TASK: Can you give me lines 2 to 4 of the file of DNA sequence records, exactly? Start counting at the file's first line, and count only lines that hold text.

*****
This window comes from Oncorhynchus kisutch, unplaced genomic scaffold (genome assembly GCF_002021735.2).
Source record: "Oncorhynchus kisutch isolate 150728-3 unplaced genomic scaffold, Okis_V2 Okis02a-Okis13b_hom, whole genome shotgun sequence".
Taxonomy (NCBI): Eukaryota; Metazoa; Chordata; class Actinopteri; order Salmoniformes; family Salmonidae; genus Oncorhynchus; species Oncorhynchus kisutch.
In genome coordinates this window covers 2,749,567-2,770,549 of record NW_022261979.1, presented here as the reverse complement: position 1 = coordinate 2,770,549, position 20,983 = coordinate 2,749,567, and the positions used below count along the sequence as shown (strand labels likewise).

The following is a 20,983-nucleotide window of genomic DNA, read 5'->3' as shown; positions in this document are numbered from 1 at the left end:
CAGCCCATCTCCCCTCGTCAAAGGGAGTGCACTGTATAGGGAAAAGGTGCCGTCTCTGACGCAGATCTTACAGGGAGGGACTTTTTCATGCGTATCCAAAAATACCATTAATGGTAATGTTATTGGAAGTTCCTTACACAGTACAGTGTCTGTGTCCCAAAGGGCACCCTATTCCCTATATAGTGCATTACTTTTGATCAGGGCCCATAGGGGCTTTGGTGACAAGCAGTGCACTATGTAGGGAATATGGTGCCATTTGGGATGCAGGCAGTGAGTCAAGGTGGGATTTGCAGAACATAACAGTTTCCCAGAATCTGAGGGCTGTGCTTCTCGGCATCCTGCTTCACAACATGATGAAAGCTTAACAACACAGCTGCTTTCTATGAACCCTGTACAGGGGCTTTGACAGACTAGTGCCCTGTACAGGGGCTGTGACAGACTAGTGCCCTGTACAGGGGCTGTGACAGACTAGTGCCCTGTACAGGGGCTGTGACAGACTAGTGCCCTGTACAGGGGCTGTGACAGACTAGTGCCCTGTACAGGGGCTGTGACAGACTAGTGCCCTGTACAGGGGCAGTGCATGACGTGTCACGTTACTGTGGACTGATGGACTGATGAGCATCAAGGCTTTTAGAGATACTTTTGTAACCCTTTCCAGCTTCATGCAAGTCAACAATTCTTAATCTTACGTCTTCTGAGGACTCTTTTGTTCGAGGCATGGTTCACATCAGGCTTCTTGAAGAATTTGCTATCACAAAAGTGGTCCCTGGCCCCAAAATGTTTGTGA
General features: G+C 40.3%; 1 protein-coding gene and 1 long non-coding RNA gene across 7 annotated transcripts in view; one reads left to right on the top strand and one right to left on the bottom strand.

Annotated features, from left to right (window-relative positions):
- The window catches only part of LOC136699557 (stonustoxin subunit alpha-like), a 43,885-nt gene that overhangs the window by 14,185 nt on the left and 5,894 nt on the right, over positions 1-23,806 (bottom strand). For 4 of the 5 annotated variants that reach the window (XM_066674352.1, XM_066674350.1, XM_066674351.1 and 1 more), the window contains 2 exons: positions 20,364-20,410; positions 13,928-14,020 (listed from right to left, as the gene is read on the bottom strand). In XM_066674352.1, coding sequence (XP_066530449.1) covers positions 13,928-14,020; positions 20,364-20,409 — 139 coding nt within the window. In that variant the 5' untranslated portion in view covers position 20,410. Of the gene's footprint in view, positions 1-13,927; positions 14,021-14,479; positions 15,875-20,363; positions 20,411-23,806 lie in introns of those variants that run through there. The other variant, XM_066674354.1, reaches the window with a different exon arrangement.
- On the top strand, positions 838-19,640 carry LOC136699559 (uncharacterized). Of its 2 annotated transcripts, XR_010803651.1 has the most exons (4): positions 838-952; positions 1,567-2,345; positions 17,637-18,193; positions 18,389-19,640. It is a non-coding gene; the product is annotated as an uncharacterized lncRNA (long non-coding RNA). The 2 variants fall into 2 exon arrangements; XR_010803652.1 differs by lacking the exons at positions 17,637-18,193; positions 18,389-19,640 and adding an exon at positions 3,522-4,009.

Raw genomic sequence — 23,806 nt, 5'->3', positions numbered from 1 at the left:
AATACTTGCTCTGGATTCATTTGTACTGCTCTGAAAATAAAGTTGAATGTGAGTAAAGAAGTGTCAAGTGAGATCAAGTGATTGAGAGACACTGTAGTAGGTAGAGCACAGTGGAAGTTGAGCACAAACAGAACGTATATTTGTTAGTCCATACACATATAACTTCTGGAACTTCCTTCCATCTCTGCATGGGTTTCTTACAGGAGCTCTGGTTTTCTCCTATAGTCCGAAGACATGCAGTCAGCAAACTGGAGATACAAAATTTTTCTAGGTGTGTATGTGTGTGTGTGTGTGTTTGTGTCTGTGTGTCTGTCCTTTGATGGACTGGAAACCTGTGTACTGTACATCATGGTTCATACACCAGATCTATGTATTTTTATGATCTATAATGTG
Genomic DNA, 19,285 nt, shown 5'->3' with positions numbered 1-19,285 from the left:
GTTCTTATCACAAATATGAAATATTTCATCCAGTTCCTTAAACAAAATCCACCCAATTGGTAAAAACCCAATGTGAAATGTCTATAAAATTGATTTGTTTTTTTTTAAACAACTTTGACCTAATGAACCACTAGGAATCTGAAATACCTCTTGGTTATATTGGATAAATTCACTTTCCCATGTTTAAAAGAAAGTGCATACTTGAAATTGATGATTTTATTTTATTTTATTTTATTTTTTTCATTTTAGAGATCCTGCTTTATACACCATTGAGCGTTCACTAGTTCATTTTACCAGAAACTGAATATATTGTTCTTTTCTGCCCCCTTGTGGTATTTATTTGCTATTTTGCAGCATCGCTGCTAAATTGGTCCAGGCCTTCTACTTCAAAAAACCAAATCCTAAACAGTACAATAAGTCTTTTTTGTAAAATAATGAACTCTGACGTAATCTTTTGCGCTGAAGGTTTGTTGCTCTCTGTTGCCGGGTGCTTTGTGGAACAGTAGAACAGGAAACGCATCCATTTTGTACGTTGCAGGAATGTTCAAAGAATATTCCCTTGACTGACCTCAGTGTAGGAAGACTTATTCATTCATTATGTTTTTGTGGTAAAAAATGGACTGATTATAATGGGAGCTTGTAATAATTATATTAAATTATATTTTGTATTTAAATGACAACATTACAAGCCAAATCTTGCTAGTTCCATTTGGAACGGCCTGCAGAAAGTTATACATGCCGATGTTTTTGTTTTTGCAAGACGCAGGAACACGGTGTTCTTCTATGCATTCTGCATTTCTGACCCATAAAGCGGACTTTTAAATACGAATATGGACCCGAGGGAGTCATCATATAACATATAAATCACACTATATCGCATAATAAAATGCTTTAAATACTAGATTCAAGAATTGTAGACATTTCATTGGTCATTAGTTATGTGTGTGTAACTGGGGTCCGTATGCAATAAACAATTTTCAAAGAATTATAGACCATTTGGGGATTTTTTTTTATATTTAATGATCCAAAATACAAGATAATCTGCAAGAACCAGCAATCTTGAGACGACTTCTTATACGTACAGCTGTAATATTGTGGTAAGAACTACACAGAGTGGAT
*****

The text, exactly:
Source record: "Oncorhynchus kisutch isolate 150728-3 unplaced genomic scaffold, Okis_V2 Okis02a-Okis13b_hom, whole genome shotgun sequence".
Taxonomy (NCBI): Eukaryota; Metazoa; Chordata; class Actinopteri; order Salmoniformes; family Salmonidae; genus Oncorhynchus; species Oncorhynchus kisutch.
In genome coordinates this window covers 2,749,567-2,770,549 of record NW_022261979.1, presented here as the reverse complement: position 1 = coordinate 2,770,549, position 20,983 = coordinate 2,749,567, and the positions used below count along the sequence as shown (strand labels likewise).